The function the follows “drop5AndSum(MathScores, 0)” no longer needs to have the list passed in. It just needs a number, the sum, and it will do its thing. How is that possible? Look at the original function definition:

drop5AndSum = f(list, int) => int

Now look at partialEnglish

partialEnglish = f(int) => g(list, int) => int

As you can see, partialEnglish takes in the preceding sum result, then applies that to the drop5AndSum function.

Why bother with this? Easier to understand the order of operations.

mathSum = drop5AndSum(MathTestScores);
englishSum = drop5AndSum(EnglishTestScores);
biologySum = drop5AndSum(BiologyTestScores);
sum = 0 -> mathSum(MathTestScores) -> englishSum(EnglishTestScores) -> biologySum(BiologyTestScores)

The intention is a little more readable than the (drop5AndSum … (drop5AndSum … (drop5AndSum …))).

What does this have anything to do with the original block I had at the start:

(defn retrieve-subject-items [page per-page sort descending]
  (take per-page
        (drop (* page 5)
              (sort-by (to-key sort) subject-items))))

Because the order is actually right to left, it may not read well. However, if it read from top to bottom, readability should increase.

  ((partial sort-by :Name))
  ((partial drop (* page-number items-per-page))
  ((partial take items-per-page)))

Now with somewhat meh keywords ignored (Ahem “partial”): It’s pretty obvious what the order of operations is, as is the overall intent. Start with a list, sort it by name, drop a few, take a few. Despite the ugliness of “partial”, it is still far more readable.  Good new is, if you’re using Clojure, you can remove the “partial” part altogether with a macro.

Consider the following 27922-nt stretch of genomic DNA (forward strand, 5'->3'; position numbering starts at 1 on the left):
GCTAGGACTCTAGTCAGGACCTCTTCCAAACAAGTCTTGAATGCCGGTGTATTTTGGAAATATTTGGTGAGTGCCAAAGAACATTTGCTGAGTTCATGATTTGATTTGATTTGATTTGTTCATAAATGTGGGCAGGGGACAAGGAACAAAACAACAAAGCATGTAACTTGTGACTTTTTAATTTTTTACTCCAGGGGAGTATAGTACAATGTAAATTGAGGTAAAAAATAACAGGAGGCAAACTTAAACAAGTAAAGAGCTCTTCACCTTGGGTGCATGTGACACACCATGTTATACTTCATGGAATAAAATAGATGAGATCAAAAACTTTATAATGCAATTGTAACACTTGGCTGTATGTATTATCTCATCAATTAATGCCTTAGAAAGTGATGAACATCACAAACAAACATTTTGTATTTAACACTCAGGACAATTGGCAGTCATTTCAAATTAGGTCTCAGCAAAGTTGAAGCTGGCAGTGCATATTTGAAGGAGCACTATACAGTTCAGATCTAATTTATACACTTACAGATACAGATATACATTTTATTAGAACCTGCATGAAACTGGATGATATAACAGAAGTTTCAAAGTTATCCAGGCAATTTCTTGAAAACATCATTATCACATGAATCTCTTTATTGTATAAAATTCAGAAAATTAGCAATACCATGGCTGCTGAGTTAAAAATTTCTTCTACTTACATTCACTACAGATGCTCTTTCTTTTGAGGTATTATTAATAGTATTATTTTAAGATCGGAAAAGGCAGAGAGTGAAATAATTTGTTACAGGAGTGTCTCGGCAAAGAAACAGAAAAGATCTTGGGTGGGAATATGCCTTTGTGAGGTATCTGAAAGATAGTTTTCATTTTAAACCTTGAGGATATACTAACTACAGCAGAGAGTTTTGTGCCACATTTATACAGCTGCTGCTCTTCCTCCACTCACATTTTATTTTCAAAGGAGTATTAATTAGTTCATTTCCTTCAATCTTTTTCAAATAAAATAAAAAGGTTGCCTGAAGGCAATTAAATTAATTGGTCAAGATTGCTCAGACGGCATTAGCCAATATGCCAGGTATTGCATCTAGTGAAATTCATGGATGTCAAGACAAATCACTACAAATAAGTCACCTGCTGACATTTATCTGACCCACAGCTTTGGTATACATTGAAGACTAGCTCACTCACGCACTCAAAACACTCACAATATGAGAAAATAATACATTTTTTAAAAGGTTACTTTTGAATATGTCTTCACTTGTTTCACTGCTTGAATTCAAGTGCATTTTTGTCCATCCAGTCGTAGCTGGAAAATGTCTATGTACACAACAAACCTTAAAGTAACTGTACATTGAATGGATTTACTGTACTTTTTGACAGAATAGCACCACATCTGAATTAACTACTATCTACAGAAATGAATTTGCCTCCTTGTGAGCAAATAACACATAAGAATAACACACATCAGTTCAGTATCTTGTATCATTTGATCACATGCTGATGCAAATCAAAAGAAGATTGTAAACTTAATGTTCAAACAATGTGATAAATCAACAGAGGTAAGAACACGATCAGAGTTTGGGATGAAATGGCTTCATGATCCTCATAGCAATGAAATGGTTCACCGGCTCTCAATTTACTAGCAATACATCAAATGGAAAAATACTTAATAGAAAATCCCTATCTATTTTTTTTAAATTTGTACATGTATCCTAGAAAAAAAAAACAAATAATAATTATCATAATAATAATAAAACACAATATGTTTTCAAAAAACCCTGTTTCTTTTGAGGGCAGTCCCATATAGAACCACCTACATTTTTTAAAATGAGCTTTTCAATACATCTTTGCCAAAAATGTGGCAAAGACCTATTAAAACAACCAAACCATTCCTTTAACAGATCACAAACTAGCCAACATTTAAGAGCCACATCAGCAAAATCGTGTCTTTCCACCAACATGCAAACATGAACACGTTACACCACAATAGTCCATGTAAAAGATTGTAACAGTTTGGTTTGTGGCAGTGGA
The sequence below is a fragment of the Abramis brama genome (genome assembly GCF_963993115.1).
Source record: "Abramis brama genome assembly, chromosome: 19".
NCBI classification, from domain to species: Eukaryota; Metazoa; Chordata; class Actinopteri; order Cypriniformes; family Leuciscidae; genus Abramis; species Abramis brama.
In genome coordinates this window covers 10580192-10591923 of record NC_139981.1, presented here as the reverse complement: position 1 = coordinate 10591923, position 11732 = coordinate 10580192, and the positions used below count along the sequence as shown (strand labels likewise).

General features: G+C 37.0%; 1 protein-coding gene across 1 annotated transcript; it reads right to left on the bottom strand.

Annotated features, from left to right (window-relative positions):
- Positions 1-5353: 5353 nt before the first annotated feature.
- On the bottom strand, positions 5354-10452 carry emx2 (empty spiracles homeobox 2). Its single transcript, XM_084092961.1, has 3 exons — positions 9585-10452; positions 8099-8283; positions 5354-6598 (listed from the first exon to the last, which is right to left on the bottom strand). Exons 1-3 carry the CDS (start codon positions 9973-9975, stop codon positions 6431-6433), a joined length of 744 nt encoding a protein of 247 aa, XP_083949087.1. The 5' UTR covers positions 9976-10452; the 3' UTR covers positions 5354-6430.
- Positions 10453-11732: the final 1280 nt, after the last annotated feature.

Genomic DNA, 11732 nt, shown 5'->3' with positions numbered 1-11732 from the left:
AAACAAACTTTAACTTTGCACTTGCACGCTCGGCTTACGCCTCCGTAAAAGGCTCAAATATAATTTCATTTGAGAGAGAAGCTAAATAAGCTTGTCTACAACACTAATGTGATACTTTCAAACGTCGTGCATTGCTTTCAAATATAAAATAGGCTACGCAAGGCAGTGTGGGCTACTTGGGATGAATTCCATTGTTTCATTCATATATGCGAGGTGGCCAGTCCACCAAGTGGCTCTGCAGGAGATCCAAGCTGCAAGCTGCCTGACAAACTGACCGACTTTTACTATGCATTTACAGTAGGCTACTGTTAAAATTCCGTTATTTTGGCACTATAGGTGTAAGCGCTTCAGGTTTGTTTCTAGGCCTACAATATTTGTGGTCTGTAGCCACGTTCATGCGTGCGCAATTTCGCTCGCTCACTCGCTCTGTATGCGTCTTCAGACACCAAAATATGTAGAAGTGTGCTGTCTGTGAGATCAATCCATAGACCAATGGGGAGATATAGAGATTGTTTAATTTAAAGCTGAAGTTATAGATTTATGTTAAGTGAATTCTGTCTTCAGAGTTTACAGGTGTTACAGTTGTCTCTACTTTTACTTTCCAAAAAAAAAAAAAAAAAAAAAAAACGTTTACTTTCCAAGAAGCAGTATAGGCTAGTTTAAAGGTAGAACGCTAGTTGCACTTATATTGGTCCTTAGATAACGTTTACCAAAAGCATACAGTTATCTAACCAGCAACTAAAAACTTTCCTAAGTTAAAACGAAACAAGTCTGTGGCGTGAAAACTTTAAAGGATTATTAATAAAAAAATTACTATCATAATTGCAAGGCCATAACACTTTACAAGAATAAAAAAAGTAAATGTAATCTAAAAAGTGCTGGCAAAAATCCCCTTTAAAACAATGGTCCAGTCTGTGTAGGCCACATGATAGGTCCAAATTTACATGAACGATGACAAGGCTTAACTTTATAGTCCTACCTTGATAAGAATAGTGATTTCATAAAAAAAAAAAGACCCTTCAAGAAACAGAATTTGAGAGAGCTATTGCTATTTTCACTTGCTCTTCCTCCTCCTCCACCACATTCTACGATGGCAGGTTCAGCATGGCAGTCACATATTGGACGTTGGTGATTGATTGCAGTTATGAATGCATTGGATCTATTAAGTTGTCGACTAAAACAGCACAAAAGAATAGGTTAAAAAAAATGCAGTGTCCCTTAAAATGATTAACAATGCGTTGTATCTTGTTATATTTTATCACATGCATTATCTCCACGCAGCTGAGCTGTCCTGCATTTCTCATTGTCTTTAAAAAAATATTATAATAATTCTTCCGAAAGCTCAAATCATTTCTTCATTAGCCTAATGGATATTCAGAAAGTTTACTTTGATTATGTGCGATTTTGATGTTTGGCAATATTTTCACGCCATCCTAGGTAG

Also if you’re using Clojure, you might notice the double parenthesis.  This has to do with the need to resolve the returned partial method in order to apply it to the passed in chain result.

Google Closure and How to Create a Batch File for Running ClojureBuilder

Learn how to create a batch file on Windows to use the Google Closure compiler.

Hoping this will save someone time in the future; whether the future is bright and shiny… or robotic apocalypse. One of the relatively few issues I’ve had with Google Closure was moving from calcdeps (I think that’s what it was called) to ClosureBuilder was setting up a batch file to run it. With calcdeps, it was mostly just naming a bunch of folders, and it did the rest. When I moved to ClosureBuilder, it wasn’t that easy. At first I panicked, and promptly jumped through a second story window, then I decided getting used to the new compiler is healthier in the long run. Turns out that even if ClosureBuilder expects actual namespaces to include, it’s better in the end as it makes it much easier to include/uninclude a particular namespace incase there’s a need to pick and choose. Here’s an example of the batch file I created to compile a “live” (Not test”) version:

python c:/lib/closure/closure-library/closure/bin/ ^
//Optional if you are running the 32 bit version of jvm/jre
--jvm_flags="-d32" ^
//This is where all the closure files exist
--root="c:/lib/closure/closure-library/" ^
//This is the folder in the project that has all the JavaScript files.
--root="content/script/live/" ^
//Here are the namespaces in that JavaScript folder that I want to include
--namespace="src.base.helper.arrayHelper" ^